- Deep in the shallows. (Photo: flickr/daquella manera)
A new study confirms what would seem increasingly like conventional wisdom — commuters do like WiFi and are more inclined to take public transportation if it's available, according to researchers at DePaul University in Chicago. The paper in question was completed earlier this fall and is just now being released to the public. Fitting enough, I suppose, in light of recent news that Amtrak is adding WiFi to its regional trains (but apparently with noxious content-filtering, as Greater Greater Washington's David Alpert notes).
Any glance at our public transit in D.C., whether on the Metro trains or on the public buses, reveals that people have come to rely on technology in much bigger ways than ever before. I see smartphones, Kindles, iPads, Metro riders with laptops spread out over their knees (without wireless but still typing away), and of course iPods, among other devices. In a survey of more than 1,000 bus riders from around the country, these Chicago researchers discovered that sure enough, what we've been seeing on the Metro and on the buses is real. More than 90% of commuters said they plan to use portable electronic devices en route to their destinations. What did they want these devices for?
Cell phone calls, texting, music, and surfing the net. See the chart after the jump to see how important commuters found these different activities:
- (Photo: DePaul University)
The value likely increases as commuters get younger, I suspect, although the research doesn't address age as it relates to technological expertise (the research does note that nearly half of all curbside bus passengers fall into the 18-25 age range, however). In any case, these people want and need their wireless and other little distractions to help forget they're surrounded, in intensely close proximity, to countless strangers.
Commuters in the East also seem to place a higher premium on always being plugged in:
An almost identical share of passengers, 91.3% in the East and 91.3% in the Midwest, plan to use a portable electronic device on their trip—a rate that is appreciably higher than on conventional bus lines such as Greyhound (84.9%). Nearly half of curbside passengers anticipate surfing the internet (49%) or sending emails (49%) during the journey. Generally, customers in the East place greater emphasis on the importance of surfing the internet and on other digital tasks; 52.1% of passengers surveyed in this region considered the availability of wireless internet an important factor when making their travel decision, compared to 43.1% in the Midwest.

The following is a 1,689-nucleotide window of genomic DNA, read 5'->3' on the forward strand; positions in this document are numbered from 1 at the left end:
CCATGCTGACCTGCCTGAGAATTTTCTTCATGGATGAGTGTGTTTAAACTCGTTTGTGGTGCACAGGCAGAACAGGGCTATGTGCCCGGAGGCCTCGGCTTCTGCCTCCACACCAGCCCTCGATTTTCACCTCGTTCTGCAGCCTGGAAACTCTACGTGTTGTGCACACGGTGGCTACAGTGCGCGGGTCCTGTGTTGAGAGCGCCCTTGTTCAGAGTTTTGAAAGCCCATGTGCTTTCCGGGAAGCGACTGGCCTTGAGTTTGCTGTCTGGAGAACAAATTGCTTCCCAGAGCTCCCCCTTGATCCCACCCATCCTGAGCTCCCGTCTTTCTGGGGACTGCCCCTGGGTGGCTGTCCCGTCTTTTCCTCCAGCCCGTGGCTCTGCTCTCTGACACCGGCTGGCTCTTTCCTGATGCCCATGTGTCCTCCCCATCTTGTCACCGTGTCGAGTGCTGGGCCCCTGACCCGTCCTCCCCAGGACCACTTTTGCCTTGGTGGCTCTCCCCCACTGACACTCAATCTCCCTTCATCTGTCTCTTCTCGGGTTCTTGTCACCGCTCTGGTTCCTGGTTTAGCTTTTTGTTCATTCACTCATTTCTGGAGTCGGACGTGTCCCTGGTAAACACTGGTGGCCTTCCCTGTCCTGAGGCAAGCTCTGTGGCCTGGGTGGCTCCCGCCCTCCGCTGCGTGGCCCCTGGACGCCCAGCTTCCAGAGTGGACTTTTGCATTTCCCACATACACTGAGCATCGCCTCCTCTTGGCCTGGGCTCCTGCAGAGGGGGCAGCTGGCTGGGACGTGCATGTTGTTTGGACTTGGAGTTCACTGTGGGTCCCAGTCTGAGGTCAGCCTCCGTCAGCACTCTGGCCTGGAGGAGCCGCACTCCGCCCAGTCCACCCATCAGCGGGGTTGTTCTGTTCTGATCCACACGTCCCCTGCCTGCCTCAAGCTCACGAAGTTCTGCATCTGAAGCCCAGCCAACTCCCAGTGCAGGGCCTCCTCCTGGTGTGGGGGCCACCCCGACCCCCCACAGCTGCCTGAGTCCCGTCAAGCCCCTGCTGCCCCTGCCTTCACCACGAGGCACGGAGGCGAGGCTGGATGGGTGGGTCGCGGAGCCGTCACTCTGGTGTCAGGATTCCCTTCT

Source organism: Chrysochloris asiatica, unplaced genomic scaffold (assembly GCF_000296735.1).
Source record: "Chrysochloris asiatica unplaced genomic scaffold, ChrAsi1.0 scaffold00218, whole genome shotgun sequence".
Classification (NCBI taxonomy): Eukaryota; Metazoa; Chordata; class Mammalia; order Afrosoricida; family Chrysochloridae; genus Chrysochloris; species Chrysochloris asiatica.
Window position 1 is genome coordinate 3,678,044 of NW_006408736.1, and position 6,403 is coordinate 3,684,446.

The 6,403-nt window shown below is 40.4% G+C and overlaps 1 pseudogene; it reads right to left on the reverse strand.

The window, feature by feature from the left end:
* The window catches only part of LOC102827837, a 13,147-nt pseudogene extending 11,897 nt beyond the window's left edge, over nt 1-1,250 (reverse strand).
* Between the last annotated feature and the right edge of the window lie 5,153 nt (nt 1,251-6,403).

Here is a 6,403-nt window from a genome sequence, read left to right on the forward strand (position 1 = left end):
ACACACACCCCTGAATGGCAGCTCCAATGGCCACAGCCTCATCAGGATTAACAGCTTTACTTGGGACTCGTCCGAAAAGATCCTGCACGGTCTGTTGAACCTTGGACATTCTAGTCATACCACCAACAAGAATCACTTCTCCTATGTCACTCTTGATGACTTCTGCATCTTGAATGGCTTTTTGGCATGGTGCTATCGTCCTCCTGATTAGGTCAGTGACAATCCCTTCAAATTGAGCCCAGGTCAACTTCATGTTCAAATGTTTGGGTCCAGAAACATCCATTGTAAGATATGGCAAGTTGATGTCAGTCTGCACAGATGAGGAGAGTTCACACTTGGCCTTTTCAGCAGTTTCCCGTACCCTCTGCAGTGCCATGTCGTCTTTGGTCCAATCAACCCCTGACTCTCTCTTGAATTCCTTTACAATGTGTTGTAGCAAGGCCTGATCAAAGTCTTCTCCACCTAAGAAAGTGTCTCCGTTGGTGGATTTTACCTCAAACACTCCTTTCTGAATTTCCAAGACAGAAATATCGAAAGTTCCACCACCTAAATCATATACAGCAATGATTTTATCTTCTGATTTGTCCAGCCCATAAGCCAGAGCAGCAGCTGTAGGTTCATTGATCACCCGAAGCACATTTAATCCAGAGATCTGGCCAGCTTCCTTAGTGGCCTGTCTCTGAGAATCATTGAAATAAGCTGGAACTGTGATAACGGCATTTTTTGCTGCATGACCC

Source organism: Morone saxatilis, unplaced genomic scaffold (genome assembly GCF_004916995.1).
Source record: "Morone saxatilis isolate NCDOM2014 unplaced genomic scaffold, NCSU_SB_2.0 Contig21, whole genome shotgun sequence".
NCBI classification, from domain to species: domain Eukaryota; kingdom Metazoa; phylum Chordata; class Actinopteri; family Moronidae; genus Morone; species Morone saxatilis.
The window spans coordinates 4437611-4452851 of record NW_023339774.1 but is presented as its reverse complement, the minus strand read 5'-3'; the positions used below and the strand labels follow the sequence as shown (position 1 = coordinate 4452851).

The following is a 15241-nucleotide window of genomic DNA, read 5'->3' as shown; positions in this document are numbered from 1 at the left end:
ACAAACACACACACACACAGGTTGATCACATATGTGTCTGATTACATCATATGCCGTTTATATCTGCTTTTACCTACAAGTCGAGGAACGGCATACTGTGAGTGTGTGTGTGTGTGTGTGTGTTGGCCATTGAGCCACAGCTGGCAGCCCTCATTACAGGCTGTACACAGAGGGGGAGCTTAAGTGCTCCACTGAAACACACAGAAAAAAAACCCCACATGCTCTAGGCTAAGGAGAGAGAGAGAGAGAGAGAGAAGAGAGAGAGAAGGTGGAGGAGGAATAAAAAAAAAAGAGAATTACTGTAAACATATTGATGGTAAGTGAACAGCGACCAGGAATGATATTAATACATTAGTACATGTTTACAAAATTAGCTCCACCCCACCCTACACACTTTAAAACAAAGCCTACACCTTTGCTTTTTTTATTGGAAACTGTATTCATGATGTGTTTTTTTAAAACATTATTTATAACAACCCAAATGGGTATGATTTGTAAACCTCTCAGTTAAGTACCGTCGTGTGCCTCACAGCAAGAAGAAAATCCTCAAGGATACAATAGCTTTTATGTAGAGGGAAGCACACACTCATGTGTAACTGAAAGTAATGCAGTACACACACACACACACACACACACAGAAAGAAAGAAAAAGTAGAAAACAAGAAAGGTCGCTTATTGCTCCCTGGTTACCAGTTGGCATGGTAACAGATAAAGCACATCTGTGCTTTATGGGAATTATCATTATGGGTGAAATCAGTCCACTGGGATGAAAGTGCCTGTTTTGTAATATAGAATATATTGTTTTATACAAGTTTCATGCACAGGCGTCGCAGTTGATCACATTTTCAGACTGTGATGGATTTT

So why hasn't Washington, D.C. integrated wireless into the WMATA subway and bus systems? Yesterday in the Old Council Chambers, I guarantee I was grateful for such reliable, good WiFi. Basic cell-phone service was considered a victory two years ago for Metro ... and even now, it's hardly a reliable presence. When City Paper asked about Metro WiFi eight months ago, that 2009 press release is what Metro held up.
WiFi will be a critical component to getting more people to take public transit over time, I suspect, although I'm not entirely bothered one way or another yet myself. The presence or lack of wireless isn't likely, in my mind, to be a primary driver of whether or not someone takes public transit within a city. Sure, the DePaul survey says that more than 45% of respondents rated WiFi as important. But who wouldn't? I'd likely mark the inclusion of WiFi as important and awesome if I were filling out a survey ... but it's still not critical to how I ride just yet unless it's a particularly long trip. My commutes are brief enough and busy enough that I don't need the Internet in front of my eyes every second. Perhaps we overestimate just how necessary that connection is. Yes, I'm happy that Metro begun to attempt expanding cell coverage in recent years, and I'd be happy about wireless. But those are still amenities in my mind, and WMATA has bigger issues on its plate — the hundreds of millions going into repairs, into shuttle buses when they're needed, into all the escalators that we still see broken all around us. The addition of WiFi should be on Metro's agenda for the next few years, though, if they want to stay up to speed. The agency wisely update their SmarTrip cards to allow riders to upload money online this year.
But it's one step among many that other transit agencies are taking. Moscow's subway system has plans to offer WiFi in the coming months, we learned in recent months, and Russia has begun experimenting with WiFi on buses. Nationally here, we've seen WiFi act as quite the draw on bigger bus lines, such as Megabus and Boltbus (however spotty the connections may be). What's the next step forward for us in D.C.?
Hat tip to the Atlantic Cities for pointing out the recent research.